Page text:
Risks to Penny Stock Investments

Investing in penny stocks has many benefits, but there are indeed disadvantages and risks in buying small companies. Most penny stocks did not start out at such low prices; instead, many are larger companies that slowly lost money to the point where their stock prices were beaten down. Others have large debt loads that puts negative pressure on their stock values.

Minimal Public Information

Penny stocks on the big boards like the New York Stock Exchange or the NASDAQ are safer than those listed on the pink sheets because they have to report how their businesses have performed.  On the other hand, Pink Sheet companies have to show very little information to their investors, and as such, usually have very thin or no annual report to detail the operations of a company. If you're investing in penny stocks, it would be best to shop for those on the major exchanges that are required to show profits and losses, as well as a general outlook for how the business looks to perform in the future. Investing in penny stocks with little information adds additional risk that isn't needed while giving very little in added returns. Stick with the big boards and watch your penny stock investments perform very well.

They're Very Cheap

Because penny stocks are so cheap, they can't move like they would if they had valuations of $10+ per share. Mutual funds generally have a rule that keeps them from buying stocks that trade for less than $10 per share, and thus, cannot give positive momentum to penny stocks. Likewise, very few analysts are willing to cover penny stocks because the audience for their analysis is generally very small. Small changes of one or two cents can be a 10 to 20% move.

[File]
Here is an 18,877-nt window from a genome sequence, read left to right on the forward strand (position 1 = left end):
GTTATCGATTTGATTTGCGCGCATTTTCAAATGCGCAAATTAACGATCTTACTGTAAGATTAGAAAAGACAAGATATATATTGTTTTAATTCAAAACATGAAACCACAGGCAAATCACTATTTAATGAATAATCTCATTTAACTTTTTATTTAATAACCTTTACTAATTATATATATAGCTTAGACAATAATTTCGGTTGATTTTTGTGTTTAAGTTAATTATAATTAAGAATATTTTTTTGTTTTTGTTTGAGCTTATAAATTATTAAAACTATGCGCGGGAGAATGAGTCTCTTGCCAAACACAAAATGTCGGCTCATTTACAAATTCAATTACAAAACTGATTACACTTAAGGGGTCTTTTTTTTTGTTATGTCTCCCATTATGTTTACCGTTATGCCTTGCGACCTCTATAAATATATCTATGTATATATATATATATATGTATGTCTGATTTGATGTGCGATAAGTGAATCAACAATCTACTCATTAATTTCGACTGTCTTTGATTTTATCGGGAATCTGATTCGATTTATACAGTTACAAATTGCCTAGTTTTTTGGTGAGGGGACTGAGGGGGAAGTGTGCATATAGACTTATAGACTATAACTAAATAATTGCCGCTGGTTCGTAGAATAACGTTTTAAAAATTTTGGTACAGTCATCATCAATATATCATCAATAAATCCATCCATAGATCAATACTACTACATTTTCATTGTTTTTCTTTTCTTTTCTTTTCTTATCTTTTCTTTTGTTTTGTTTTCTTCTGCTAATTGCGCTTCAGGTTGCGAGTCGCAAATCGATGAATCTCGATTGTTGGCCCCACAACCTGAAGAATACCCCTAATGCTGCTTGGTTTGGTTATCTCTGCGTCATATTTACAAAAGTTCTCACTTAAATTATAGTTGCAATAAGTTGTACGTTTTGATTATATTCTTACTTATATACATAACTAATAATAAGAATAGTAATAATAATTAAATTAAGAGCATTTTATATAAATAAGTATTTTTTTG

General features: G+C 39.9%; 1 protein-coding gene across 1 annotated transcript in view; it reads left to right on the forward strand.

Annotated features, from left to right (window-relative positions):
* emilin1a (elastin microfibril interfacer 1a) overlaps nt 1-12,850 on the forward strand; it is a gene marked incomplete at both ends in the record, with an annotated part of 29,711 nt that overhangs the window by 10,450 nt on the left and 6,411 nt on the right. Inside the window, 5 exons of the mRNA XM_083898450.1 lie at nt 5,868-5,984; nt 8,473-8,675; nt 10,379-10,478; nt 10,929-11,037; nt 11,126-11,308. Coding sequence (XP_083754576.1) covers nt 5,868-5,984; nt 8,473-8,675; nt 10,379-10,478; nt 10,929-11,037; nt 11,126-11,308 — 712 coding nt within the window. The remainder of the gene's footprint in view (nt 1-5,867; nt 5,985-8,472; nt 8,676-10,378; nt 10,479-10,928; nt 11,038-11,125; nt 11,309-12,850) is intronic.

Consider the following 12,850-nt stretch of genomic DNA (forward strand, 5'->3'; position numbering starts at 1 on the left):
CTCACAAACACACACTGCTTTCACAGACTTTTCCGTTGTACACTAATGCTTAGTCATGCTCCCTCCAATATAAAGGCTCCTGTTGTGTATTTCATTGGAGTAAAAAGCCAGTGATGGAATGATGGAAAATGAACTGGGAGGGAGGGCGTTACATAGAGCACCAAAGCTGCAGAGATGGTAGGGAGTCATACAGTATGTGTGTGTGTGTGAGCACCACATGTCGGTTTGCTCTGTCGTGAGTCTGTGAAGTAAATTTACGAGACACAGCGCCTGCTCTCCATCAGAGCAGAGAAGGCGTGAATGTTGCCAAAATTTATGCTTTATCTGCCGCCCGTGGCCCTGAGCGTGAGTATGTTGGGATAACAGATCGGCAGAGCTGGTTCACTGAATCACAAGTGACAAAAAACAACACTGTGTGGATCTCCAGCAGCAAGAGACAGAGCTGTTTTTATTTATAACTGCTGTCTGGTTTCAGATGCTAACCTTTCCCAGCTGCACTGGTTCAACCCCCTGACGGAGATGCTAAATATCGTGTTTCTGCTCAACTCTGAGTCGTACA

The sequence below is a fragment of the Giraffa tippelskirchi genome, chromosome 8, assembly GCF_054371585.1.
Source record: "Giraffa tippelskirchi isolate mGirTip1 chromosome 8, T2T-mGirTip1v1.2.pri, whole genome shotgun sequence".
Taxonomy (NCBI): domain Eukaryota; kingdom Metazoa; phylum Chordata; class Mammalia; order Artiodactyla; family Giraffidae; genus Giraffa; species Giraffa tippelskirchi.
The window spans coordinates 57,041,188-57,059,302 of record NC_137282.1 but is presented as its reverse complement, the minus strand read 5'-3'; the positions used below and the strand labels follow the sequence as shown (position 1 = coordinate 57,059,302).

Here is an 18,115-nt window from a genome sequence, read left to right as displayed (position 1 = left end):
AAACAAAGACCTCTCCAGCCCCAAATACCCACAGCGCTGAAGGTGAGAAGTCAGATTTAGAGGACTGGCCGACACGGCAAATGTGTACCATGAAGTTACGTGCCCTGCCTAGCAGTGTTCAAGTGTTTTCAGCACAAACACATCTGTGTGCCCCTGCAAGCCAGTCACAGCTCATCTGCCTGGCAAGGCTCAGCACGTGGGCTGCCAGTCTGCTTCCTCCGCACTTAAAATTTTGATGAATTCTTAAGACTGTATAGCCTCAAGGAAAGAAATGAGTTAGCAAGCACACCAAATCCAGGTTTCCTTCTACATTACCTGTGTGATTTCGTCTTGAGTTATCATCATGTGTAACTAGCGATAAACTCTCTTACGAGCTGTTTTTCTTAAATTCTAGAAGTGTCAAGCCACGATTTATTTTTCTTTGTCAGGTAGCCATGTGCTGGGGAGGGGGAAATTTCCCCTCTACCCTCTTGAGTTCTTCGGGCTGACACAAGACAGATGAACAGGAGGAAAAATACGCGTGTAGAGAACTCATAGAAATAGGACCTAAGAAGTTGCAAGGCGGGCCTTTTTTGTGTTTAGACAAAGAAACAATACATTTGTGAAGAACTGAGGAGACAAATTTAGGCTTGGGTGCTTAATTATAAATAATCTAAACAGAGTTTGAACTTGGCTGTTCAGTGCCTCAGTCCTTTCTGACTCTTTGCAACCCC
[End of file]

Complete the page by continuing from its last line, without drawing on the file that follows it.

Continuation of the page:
Larger Commissions

Stock brokers generally let you trade up to 5000 shares with zero extra commissions; after this point, you usually incur an additional half cent or cent per share over 5000. To buy a big position in a penny stock, you're likely to pay much more than you would have expected to complete the trade. Larger commissions means smaller profits and a degradation of returns over long periods of time.

Low Volume

Penny stocks have generally low volume because the number of investors trading them is small. Because of this, buying into a penny stock may mean that you'll push the price upwards just to get in, and even then selling your penny stock shares will flood the market. Large volume orders move the market; try to avoid penny stocks with low daily volume. Liquidity is key when buying into penny stocks.

The Majority Fail

The majority of penny stocks do ultimately fail, which can make investing in penny stocks a very emotional ride. If you're losing 9 out of 10 trades but getting a big winner in between, you'll be doing well, but the toll of seeing an account balance fall so greatly can really weigh in on your trading psychology. Only invest in penny stocks if you have the right attitude and enough money to ride through the storms.